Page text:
Finances

All LVHS physicians are salaried employees. A bonus was paid to the physicians at LVH-M at the end of the first year of services. A bonus structure is being defined for both campuses, focusing on clinical, quality, and service measures. Each hospitalist receives 4 weeks vacation and 5 days of CME. A stipend is also provided for CME. Hospitalists receive malpractice coverage and reimbursement for licensure expenses. Physicians are also entitled to a benefits package that includes disability insurance, a supplemental retirement plan, and a 401(k)/403(b).

Chart abstraction and billing is done by the employer. At the end of each shift, the hospitalist submits a list of the patients seen and/or admitted. Each campus has a program coordinator certified in coding who reviews the charts for documentation and submits for the appropriate level of care. This system has worked well in ensuring proper billing and in allowing prompt feedback to the hospitalists regarding their documentation.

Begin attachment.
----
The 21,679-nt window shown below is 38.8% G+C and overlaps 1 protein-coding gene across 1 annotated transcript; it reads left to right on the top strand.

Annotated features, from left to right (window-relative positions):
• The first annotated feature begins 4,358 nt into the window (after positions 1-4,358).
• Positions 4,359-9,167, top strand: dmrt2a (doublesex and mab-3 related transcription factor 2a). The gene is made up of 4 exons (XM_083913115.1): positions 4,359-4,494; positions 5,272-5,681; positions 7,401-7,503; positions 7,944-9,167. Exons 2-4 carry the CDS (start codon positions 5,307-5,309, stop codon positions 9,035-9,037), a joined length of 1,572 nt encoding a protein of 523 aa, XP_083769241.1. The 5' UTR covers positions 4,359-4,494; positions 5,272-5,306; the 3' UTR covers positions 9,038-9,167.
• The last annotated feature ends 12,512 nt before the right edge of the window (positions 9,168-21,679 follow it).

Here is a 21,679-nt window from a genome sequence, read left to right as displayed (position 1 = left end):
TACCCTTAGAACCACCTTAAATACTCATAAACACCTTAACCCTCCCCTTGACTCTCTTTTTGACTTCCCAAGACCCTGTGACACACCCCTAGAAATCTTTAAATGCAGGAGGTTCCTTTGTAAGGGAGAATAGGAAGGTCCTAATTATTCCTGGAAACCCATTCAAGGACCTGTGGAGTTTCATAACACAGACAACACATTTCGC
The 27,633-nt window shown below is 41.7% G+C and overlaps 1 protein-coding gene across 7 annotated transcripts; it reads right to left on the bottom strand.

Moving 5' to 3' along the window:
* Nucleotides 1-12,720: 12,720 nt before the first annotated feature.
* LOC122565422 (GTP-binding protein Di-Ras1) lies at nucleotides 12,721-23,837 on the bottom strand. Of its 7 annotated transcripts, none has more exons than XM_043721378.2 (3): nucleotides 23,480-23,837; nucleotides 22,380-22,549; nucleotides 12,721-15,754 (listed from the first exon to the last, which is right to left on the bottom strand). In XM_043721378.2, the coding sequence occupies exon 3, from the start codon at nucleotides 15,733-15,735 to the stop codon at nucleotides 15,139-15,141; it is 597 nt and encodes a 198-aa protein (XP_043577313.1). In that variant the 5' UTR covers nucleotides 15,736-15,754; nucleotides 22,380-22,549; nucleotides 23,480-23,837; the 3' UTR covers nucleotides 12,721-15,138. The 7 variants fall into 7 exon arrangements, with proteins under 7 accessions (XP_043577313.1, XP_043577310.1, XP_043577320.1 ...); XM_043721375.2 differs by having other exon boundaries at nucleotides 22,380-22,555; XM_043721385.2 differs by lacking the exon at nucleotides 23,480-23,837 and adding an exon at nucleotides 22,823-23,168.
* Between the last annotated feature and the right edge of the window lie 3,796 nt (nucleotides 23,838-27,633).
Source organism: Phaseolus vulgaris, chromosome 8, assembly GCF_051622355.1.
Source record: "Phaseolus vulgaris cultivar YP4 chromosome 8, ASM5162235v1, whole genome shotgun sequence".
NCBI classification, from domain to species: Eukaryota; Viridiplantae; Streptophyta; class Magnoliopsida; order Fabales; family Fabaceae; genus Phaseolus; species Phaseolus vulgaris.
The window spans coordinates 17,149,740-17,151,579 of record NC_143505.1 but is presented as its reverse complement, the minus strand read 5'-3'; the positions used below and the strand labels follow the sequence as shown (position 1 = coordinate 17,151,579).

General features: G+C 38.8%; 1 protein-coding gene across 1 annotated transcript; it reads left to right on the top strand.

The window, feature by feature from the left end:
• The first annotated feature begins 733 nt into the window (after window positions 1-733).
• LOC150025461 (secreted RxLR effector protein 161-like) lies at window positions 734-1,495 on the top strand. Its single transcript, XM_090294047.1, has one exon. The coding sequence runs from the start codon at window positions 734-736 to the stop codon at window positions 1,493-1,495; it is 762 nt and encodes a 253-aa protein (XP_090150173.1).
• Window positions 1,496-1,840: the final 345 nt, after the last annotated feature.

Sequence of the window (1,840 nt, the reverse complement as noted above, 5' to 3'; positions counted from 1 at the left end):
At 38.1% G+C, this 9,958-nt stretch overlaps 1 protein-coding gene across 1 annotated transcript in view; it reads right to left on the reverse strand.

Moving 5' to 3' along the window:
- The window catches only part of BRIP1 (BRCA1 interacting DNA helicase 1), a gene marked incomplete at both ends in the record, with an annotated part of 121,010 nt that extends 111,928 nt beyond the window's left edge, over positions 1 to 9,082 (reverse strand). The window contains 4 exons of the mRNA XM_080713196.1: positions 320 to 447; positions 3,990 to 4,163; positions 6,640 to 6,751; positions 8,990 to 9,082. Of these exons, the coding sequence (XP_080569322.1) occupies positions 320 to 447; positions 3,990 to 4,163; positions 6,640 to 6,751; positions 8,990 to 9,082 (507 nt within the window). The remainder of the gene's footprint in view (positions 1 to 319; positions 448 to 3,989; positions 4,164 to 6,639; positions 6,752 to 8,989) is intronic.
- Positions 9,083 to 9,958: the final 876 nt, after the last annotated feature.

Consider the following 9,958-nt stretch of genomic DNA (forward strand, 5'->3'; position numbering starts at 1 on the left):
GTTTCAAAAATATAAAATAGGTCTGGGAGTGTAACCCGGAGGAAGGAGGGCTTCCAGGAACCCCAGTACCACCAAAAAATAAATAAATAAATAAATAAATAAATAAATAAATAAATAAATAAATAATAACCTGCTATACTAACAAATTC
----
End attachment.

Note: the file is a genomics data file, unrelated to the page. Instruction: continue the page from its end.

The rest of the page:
Referrals

LVH-M: The LVH-M hospitalist program was developed to provide a resource for primary care physicians in the community who wished to focus on outpatient care. Primary care physicians were identified and ranked in terms of their willingness to refer patients to the hospitalist program. Care was taken not to target groups who already had referral patterns to existing LVH-M groups to minimize the adverse impact of the hospitalist program on these groups. Hospitalists then made visits to these offices to explain the hospitalist program and answer questions from the PCPs. The program quickly became successful and now has a well-established referral base.

LVH-CC: The major driver of the hospitalist program at the Cedar Crest campus was assisting with the residency program. The existing faculty group staffed two of the five inpatient teaching services and was becoming increasingly busy as a result of new referrals. The hospitalist program helped decompress some of the volume from the existing faculty services by taking over one of the other inpatient teaching slots and establishing an overflow service. The program also seeks referrals from physicians outside the hospital’s traditional referral radius. The hospitalists have also worked with the medical and surgical subspecialists, developing standards for admission of subspecialty patients to the hospitalist service.